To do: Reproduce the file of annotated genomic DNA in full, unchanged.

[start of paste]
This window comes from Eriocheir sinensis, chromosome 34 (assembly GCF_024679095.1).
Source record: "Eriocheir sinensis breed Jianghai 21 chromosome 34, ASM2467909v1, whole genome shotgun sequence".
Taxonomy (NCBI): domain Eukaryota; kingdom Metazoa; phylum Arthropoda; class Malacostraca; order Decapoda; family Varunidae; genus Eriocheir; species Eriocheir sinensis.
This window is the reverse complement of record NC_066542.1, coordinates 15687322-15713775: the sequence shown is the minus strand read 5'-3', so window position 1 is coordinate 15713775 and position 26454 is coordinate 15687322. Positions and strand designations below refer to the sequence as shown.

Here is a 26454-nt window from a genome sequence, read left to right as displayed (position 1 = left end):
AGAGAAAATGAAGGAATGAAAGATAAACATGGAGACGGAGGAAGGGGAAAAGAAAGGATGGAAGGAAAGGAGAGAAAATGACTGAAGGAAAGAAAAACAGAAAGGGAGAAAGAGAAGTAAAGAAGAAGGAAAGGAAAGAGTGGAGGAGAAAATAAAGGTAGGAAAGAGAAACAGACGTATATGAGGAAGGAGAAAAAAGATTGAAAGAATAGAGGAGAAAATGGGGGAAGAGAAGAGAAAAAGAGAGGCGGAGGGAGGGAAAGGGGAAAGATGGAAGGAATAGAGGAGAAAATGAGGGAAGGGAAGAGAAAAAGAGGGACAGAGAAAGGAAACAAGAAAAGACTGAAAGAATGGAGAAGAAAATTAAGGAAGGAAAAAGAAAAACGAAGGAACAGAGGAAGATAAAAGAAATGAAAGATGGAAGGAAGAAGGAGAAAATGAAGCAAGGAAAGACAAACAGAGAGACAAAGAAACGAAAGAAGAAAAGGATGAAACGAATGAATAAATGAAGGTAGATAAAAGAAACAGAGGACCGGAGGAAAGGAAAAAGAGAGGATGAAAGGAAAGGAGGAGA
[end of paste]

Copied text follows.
This window comes from Eriocheir sinensis, chromosome 34 (assembly GCF_024679095.1).
Source record: "Eriocheir sinensis breed Jianghai 21 chromosome 34, ASM2467909v1, whole genome shotgun sequence".
Taxonomy (NCBI): domain Eukaryota; kingdom Metazoa; phylum Arthropoda; class Malacostraca; order Decapoda; family Varunidae; genus Eriocheir; species Eriocheir sinensis.
This window is the reverse complement of record NC_066542.1, coordinates 15687322-15713775: the sequence shown is the minus strand read 5'-3', so window position 1 is coordinate 15713775 and position 26454 is coordinate 15687322. Positions and strand designations below refer to the sequence as shown.

Here is a 26454-nt window from a genome sequence, read left to right as displayed (position 1 = left end):
AGAGAAAATGAAGGAATGAAAGATAAACATGGAGACGGAGGAAGGGGAAAAGAAAGGATGGAAGGAAAGGAGAGAAAATGACTGAAGGAAAGAAAAACAGAAAGGGAGAAAGAGAAGTAAAGAAGAAGGAAAGGAAAGAGTGGAGGAGAAAATAAAGGTAGGAAAGAGAAACAGACGTATATGAGGAAGGAGAAAAAAGATTGAAAGAATAGAGGAGAAAATGGGGGAAGAGAAGAGAAAAAGAGAGGCGGAGGGAGGGAAAGGGGAAAGATGGAAGGAATAGAGGAGAAAATGAGGGAAGGGAAGAGAAAAAGAGGGACAGAGAAAGGAAACAAGAAAAGACTGAAAGAATGGAGAAGAAAATTAAGGAAGGAAAAAGAAAAACGAAGGAACAGAGGAAGATAAAAGAAATGAAAGATGGAAGGAAGAAGGAGAAAATGAAGCAAGGAAAGACAAACAGAGAGACAAAGAAACGAAAGAAGAAAAGGATGAAACGAATGAATAAATGAAGGTAGATAAAAGAAACAGAGGACCGGAGGAAAGGAAAAAGAGAGGATGAAAGGAAAGGAGGAGA